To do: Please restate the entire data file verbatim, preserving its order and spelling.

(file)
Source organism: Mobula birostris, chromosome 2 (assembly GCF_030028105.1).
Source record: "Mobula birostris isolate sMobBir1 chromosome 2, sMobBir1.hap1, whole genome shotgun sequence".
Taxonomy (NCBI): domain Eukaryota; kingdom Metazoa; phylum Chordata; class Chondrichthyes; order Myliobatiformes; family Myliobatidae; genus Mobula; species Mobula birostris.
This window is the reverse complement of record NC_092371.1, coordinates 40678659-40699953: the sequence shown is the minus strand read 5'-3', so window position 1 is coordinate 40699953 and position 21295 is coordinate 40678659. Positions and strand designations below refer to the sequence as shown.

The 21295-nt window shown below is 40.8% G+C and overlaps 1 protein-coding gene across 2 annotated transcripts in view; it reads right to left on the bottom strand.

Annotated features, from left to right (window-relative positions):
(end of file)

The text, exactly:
Source organism: Mobula birostris, chromosome 2 (assembly GCF_030028105.1).
Source record: "Mobula birostris isolate sMobBir1 chromosome 2, sMobBir1.hap1, whole genome shotgun sequence".
Taxonomy (NCBI): domain Eukaryota; kingdom Metazoa; phylum Chordata; class Chondrichthyes; order Myliobatiformes; family Myliobatidae; genus Mobula; species Mobula birostris.
This window is the reverse complement of record NC_092371.1, coordinates 40678659-40699953: the sequence shown is the minus strand read 5'-3', so window position 1 is coordinate 40699953 and position 21295 is coordinate 40678659. Positions and strand designations below refer to the sequence as shown.

The 21295-nt window shown below is 40.8% G+C and overlaps 1 protein-coding gene across 2 annotated transcripts in view; it reads right to left on the bottom strand.

Annotated features, from left to right (window-relative positions):